Magic from the Archives

posted by Jenny Dalzell on Saturday, Oct 05, 2013
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Van Dyke, Andrews, and Breaux rehearsing Mary Poppins. Photo Walt Disney Productions, DM Archives.

Pulled from Dance Magazine's October 1964 issue, today's archival image is of Dick Van Dyke, Julie Andrews, and choreographer Marc Breaux. They're rehearsing, of course, the ever-classic film Mary Poppins, which was highlighted in DM that month by Arthur Knight. Needless to say, it was a rave review titled, "It's Supercalifragilisticexpialidocious!". More than Andrews’ singing voice or the comedic performances from the star supporting cast, Knight cited the dancing as the most special of the film. "For all these glittering excellences, however, it is still the musical sequences—and particularly the dance sequences—that lift Mary Poppins into a very special class," wrote Knight. "Without them, it would be an agreeable and charming comedy; with them, it becomes a spirited, superlative entertainment."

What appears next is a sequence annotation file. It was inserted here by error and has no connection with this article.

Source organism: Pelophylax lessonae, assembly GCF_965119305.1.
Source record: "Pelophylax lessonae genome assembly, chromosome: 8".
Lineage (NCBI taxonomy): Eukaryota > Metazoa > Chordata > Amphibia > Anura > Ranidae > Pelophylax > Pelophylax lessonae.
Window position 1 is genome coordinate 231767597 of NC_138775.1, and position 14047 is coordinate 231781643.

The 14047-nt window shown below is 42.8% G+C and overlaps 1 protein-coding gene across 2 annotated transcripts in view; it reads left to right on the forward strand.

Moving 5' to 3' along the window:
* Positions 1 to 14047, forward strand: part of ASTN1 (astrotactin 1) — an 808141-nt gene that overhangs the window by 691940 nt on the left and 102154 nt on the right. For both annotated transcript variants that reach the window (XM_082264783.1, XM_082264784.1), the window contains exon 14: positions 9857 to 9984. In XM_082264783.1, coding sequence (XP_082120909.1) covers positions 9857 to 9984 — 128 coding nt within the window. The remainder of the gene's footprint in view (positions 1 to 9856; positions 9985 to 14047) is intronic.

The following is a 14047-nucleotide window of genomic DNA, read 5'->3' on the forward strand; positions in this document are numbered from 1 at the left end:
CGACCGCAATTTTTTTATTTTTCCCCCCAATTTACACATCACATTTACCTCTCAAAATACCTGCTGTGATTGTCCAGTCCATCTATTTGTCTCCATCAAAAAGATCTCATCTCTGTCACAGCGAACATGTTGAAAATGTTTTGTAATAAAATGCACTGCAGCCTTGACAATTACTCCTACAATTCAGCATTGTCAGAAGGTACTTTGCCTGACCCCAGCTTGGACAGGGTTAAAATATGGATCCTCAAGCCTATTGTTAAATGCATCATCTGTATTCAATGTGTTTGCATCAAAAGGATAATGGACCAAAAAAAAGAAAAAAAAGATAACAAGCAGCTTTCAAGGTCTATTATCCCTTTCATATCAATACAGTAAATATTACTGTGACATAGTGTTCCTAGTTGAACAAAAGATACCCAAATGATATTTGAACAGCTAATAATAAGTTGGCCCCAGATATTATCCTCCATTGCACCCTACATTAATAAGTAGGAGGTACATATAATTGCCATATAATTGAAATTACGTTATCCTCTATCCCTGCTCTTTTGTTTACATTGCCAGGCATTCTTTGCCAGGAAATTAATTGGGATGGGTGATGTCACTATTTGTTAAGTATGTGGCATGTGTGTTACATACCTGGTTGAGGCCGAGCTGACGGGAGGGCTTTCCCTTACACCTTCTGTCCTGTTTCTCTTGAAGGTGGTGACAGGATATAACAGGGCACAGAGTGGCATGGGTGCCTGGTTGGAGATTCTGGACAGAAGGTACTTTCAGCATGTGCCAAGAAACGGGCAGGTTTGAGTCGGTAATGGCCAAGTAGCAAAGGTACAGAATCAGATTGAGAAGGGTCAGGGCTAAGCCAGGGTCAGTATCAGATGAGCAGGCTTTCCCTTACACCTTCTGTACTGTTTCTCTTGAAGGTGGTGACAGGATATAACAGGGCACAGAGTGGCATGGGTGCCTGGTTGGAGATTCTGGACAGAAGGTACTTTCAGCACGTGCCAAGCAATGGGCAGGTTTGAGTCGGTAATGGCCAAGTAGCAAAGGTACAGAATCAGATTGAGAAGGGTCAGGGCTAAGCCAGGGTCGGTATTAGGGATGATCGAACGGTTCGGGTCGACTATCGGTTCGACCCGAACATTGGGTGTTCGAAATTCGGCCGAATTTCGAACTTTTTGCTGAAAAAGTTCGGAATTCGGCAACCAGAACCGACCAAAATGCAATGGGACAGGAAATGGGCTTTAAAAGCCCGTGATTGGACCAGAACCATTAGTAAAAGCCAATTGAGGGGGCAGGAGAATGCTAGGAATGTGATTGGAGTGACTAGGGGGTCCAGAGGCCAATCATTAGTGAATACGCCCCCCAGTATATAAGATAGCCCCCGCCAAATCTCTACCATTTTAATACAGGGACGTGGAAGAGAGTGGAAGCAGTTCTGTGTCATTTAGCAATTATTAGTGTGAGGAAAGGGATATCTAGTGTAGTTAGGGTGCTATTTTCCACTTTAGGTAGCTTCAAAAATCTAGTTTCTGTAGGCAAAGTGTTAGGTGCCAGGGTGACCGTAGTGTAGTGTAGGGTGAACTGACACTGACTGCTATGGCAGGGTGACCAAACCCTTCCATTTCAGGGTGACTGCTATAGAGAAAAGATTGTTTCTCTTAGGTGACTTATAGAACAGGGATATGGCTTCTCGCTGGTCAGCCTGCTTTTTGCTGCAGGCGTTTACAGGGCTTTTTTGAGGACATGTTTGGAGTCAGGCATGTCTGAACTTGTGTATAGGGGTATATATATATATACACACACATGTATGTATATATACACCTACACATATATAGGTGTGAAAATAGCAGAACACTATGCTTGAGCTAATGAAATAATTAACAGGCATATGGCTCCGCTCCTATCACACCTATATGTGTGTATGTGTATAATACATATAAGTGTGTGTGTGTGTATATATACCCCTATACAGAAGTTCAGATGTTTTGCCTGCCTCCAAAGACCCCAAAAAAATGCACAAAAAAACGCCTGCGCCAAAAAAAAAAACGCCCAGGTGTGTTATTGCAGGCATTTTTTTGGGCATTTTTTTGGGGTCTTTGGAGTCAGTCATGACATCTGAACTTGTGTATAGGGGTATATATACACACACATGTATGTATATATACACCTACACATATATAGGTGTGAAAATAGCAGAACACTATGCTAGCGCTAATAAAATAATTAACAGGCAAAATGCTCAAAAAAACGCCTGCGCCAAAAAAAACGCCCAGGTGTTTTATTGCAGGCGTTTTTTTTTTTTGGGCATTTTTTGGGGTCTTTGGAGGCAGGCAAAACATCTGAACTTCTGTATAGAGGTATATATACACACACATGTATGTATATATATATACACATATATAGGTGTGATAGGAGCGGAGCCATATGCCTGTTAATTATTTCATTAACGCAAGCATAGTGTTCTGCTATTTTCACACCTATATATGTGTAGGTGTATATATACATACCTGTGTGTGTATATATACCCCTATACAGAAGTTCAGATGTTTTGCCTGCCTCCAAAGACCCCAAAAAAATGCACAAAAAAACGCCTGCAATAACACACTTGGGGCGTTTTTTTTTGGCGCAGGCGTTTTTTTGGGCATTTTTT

Breaux co-choreographed Poppins with his wife, Dee Dee Wood. The duo also crafted Julie Andrews' dance moves in her other signature role as Fraulein Maria in The Sound of Music. And for seven years, Wood and Breaux choreographed the Saturday night variety show, The Hollywood Palace. The series featured various guest hosts each week, and dancers on the show included Chita Rivera, Fred Astaire, Cyd Charisse, Ann Miller, the Nicholas Brothers, Gene Kelly, Peter Gennaro, Jacques d'Amboise, Margot Fonteyn, Nureyev, Alvin Ailey, and many, many more.

 

The Hollywood Palace has been uploading select, full-length episodes on its YouTube page. I'd recommend starting with an episode from 1965, when Judy Garland hosts, sings a quick medley from West Side Story, and Chita Rivera breaks out in all her glory around the 17-minute marker. Or, if you're feeling more rock 'n' roll, you can always watch The Rolling Stones' first American television appearance, which was on The Hollywood Palace in 1964—although I think it's safe to assume neither Breaux nor Wood choreographed Jagger's moves that time.